Question #2: Do I really enjoy it?

Once again, ask yourself this question and try to be as objective as you can. How much joy does your eating disorder bring to your life? Do you enjoy restricting? Binging and purging? When I reflect back and ask my old anorexic or bulimic self this question, the answer is that I did enjoy being skinny or maintaining weight when I binged and purged. Of course, I didn’t know back then that when I purged, I only purged about 50% of what I binged on. I wonder if knowing that would have helped me stop binging and purging. I am not sure about the answer, but regardless, I am sure that I “enjoyed” looking the way I did, even though clearly I was not happy.

Some believe that eating disorders calm and soothe people. In addition to striving for thinness, individuals may use unhealthy behaviors such as dieting, starving, binging, and purging to cope with unpleasant and overwhelming emotions and stressful situations. While these behaviors may relieve anxiety and stress over a short time, in the long-term, they actually increase anxiety and stress in addition to creating other complications.

Question #3: Do I really need to go through life playing with my health just to maintain my eating disorder?

Of course, at the time the answer would have been, “Of course, yes!” But if you ask yourself that question and truly think about the answer and the kind of life that you wish for yourself, you might come up with a (slightly) different answer.

I remember my first visit to my doctor when I weighed 78 pounds. I had stopped getting my period and my doctor told me if I kept up my anorexia, I would never be able to have children. His words stayed with me and helped me kick my anorexia (by welcoming bulimia into my life). If you are wondering about the health risks that are associated with eating disorders, I can assure you that they are real.

There are many health risks related to eating disorders. Each has its own health consequences due to the nature of the disorders. As anorexia nervosa is characterized by self-starvation, the body is forced to live without the essential nutrients it needs for normal functioning. Anorexia can lead to abnormally slow heart rate and low blood pressure, which increases the risk for heart failure, reduction of bone density, muscle loss and weakness, severe dehydration which can result in kidney failure, fainting fatigue, overall weakness, and dry hair and skin (hair loss is common). It is also possible that there is a growth of a downy layer of hair all over the body to keep the body warm.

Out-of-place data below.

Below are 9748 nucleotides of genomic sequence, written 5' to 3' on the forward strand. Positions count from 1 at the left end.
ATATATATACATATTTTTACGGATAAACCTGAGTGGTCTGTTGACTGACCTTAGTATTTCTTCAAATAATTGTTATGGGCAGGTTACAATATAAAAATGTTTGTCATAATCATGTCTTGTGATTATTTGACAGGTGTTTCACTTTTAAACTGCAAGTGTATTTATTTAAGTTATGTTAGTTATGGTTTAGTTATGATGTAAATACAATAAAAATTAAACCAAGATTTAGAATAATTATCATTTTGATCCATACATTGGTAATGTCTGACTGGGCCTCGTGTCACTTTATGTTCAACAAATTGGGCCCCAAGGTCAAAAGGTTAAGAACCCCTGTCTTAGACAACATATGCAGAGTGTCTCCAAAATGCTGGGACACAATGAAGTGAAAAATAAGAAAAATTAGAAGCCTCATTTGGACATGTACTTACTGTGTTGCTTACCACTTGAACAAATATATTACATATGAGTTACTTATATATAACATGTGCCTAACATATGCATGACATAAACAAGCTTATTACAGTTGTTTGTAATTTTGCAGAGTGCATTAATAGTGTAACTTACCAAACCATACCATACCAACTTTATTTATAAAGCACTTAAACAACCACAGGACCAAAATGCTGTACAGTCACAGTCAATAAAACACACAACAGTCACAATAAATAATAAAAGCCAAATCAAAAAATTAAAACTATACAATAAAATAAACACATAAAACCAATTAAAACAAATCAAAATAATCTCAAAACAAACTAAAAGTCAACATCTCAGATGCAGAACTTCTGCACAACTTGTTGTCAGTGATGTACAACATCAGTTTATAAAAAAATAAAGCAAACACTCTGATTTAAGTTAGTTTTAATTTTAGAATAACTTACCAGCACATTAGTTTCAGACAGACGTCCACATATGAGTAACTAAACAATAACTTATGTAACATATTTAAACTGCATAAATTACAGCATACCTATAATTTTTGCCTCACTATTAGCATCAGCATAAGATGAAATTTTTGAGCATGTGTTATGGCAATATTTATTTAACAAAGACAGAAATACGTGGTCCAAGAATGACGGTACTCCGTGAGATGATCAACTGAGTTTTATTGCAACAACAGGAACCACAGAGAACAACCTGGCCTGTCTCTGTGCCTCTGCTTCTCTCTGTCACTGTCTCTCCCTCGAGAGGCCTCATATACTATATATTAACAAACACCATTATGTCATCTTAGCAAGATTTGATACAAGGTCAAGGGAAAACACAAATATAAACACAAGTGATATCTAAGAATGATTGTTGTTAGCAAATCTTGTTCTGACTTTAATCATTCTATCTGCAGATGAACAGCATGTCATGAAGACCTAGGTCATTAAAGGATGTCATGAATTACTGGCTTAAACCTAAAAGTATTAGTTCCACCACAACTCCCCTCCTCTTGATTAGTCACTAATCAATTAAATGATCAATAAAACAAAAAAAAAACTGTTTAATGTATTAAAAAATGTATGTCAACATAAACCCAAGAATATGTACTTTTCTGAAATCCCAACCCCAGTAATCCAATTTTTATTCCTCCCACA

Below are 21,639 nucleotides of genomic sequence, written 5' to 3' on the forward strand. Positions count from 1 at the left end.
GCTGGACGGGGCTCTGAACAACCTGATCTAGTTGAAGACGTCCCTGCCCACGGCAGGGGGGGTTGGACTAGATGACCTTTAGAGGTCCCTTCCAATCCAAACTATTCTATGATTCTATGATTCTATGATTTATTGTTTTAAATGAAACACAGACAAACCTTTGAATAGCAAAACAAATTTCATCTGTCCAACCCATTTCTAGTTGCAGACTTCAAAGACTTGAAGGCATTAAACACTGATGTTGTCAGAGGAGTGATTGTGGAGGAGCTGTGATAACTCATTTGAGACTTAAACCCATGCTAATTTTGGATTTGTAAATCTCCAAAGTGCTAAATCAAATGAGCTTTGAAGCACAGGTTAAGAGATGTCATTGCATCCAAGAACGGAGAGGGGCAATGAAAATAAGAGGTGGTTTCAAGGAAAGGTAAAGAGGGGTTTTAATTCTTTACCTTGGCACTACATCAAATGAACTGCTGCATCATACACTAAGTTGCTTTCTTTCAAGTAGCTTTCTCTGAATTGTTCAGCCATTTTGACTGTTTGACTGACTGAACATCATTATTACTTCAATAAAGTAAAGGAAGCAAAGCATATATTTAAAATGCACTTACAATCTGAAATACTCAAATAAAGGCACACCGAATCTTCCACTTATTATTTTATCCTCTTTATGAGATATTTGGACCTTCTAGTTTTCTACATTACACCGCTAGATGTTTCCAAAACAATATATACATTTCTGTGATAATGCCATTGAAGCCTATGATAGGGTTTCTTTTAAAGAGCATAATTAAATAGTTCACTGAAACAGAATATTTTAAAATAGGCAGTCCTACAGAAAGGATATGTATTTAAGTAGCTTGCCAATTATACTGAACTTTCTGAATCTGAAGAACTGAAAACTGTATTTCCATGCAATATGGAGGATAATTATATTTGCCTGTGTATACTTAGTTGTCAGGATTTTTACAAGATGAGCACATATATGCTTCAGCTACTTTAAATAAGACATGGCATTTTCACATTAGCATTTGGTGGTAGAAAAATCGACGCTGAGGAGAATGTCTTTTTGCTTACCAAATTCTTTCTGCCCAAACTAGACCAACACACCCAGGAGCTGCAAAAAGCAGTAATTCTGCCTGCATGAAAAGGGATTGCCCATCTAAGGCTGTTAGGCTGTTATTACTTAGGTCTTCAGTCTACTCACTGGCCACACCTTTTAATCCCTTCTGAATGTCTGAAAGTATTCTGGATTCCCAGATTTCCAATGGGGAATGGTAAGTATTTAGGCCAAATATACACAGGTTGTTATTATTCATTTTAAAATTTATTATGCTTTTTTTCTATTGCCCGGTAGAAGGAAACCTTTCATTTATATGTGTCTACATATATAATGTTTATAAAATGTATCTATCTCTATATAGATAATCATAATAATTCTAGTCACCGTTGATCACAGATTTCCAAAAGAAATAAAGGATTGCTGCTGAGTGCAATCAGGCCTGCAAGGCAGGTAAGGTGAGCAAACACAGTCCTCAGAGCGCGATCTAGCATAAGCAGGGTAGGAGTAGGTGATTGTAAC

With the binge-and-purge cycle of bulimia, the entire digestive system becomes affected, which leads to electrolyte and chemical imbalances of the body. These electrolyte imbalances can lead to irregular heartbeats and possibly heart failure and death. This is because electrolyte imbalance is caused by dehydration and loss of potassium, sodium, and chloride from the body each time the individual purges. Gastric rupture can occur during binging. Frequent vomiting can lead to inflammation and possible rupture of the esophagus as well as tooth decay and staining from stomach acids. Abuse of laxatives can lead to chronic irregular bowel movements and constipation.

The consequences of binge-eating disorder are similar to the health risks associated with clinical obesity. These include high blood pressure, high cholesterol levels, heart disease due to elevated triglyceride levels, type II diabetes mellitus, and gallbladder disease.

Two other ways to ask this question are below:

  1. What am I getting out of maintaining this eating disorder?

  2. Would my life be incomplete without it?

Question #4: How can I make my life more complete so I can get rid of my eating disorder?

Can you imagine a life where you are eating disorder free? How is your life different? What are you doing? How do you feel doing what you really want to do?

Visualize this. Really think about it. Write it down. Maybe sleep on it. It doesn’t have to be only positive answers -- jot down anything that comes to mind.

Question #5: How can I use the resources and people around me to help?

I am sure that for many of you this might not even be a possibility or an option. Asking for help? That would mean that you have to let go of what is helping you “maintain your weight” and be “happy,” right? But let’s think about it more in depth and start by stating that there ARE many resources and people who CAN and WANT to help you overcome your eating disorder.

There are probably people around you who want to support you whether you realize it or not. These people can be friends and family members who may or may not know about your disorder already who can be a good support system on your journey to recovery.

Another resource is an eating disorder specialist and/or mental help therapist. Someone who has trained in this field will be supportive, non-judgmental, experienced, kind, and knowledgeable. They can give you specific tools unique to you to help you towards a happier and healthier life! You may be asking yourself “Can I even find a good eating disorder or mental therapist near me?” The answer is most definitely yes. If you need help in your search, Bespoke Wellness Partners is always happy to help by matching you with someone in your area who can help you on this path. Contact us today if you would like to schedule an appointment.